The marketing mix in the food industry A McCain Foods case study
Page 3: Price
In pricing its products, a business must consider four things:
1. Business objectives. The business may set its pricing to achieve a number of different objectives. These may be to:
achieve a target return on investment
achieve a target sales figure
achieve a target market share
match the competition.
2. Costs. In order to make a profit a business must make sure that its products are priced above their cost. The total cost of a product includes overheads such as research and development, investment in equipment, people and technology, as well as direct costs, such as raw materials and ingredients.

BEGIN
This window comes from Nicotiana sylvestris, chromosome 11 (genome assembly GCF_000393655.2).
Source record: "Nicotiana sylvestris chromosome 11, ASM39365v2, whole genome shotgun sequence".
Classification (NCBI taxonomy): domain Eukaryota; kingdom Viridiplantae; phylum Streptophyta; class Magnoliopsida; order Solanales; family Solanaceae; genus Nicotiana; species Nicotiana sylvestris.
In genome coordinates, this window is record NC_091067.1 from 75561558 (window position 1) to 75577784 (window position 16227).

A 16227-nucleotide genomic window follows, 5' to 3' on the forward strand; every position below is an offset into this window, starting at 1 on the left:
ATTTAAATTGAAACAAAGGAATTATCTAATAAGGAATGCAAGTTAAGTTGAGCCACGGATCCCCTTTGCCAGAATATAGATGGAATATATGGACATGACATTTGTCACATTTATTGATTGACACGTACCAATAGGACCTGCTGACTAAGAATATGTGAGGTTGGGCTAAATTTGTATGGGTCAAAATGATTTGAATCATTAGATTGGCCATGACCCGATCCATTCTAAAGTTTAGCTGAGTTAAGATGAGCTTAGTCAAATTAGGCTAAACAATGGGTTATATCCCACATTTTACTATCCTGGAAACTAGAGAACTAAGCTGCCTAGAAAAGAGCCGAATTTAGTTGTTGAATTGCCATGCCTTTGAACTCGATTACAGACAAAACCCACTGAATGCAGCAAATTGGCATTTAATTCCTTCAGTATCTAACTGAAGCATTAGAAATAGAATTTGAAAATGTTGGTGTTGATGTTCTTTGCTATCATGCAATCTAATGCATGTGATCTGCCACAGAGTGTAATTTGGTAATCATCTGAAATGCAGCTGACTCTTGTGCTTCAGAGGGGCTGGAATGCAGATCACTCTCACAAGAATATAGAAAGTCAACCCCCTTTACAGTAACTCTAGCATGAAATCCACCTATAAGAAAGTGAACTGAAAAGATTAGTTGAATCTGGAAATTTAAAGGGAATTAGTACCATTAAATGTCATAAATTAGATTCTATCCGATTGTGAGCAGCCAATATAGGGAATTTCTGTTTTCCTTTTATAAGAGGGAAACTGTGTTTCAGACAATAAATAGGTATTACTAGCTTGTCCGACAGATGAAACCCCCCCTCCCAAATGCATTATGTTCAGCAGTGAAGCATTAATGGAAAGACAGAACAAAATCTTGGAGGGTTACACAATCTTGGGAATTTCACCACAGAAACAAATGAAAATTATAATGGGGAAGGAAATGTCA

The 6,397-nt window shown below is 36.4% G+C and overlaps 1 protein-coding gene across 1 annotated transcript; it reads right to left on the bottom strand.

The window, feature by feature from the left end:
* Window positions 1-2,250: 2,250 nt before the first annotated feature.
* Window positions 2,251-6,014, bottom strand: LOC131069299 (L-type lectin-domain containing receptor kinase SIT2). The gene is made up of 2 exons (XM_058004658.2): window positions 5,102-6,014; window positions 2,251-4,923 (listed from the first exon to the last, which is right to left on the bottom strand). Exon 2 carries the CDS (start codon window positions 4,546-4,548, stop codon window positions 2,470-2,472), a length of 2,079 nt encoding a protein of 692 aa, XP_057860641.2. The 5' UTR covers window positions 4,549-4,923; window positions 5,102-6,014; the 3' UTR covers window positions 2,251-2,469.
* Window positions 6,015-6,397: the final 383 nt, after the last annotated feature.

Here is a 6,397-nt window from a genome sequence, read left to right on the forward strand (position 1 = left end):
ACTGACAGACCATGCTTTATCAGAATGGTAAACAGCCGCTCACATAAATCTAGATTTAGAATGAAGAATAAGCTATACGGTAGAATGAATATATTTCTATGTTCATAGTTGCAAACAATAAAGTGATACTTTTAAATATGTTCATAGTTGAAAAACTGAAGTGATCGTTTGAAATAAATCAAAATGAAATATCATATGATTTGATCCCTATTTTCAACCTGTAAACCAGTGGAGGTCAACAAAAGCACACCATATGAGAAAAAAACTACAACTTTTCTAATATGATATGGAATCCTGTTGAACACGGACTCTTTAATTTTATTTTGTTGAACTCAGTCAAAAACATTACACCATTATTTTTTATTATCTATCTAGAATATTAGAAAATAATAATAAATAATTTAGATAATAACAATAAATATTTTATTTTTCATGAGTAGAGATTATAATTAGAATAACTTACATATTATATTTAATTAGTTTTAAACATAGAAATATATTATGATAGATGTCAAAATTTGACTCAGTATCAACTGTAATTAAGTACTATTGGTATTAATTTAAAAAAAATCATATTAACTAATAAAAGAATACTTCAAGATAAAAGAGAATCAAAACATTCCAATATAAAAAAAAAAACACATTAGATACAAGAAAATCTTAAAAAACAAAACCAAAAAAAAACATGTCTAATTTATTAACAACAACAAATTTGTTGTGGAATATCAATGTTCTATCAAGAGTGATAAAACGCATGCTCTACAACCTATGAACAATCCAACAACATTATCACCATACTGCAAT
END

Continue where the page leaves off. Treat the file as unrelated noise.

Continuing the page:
3. Competitors. If there is no competition the business can set whatever price it chooses. On the other hand, if there is perfect competition then the business must accept the market price for its products. In most cases the reality is somewhere in the middle.
4. Customers. The business needs to consider what its customers' expectations will be. For example, customers may be prepared to pay more for a product that is unique or produced in an ethical and sustainable manner. This would place it as a premium brand above its competitors.
McCain uses a range of pricing strategies associated with adding value for money. For example, 'extra-fill' packs can give the customer up to 30% extra free. This rewards regular buyers of a particular product. McCain may also offer its products at a special promotional price using price-marked packs to encourage people to try the product.
McCain Foods | The marketing mix in the food industry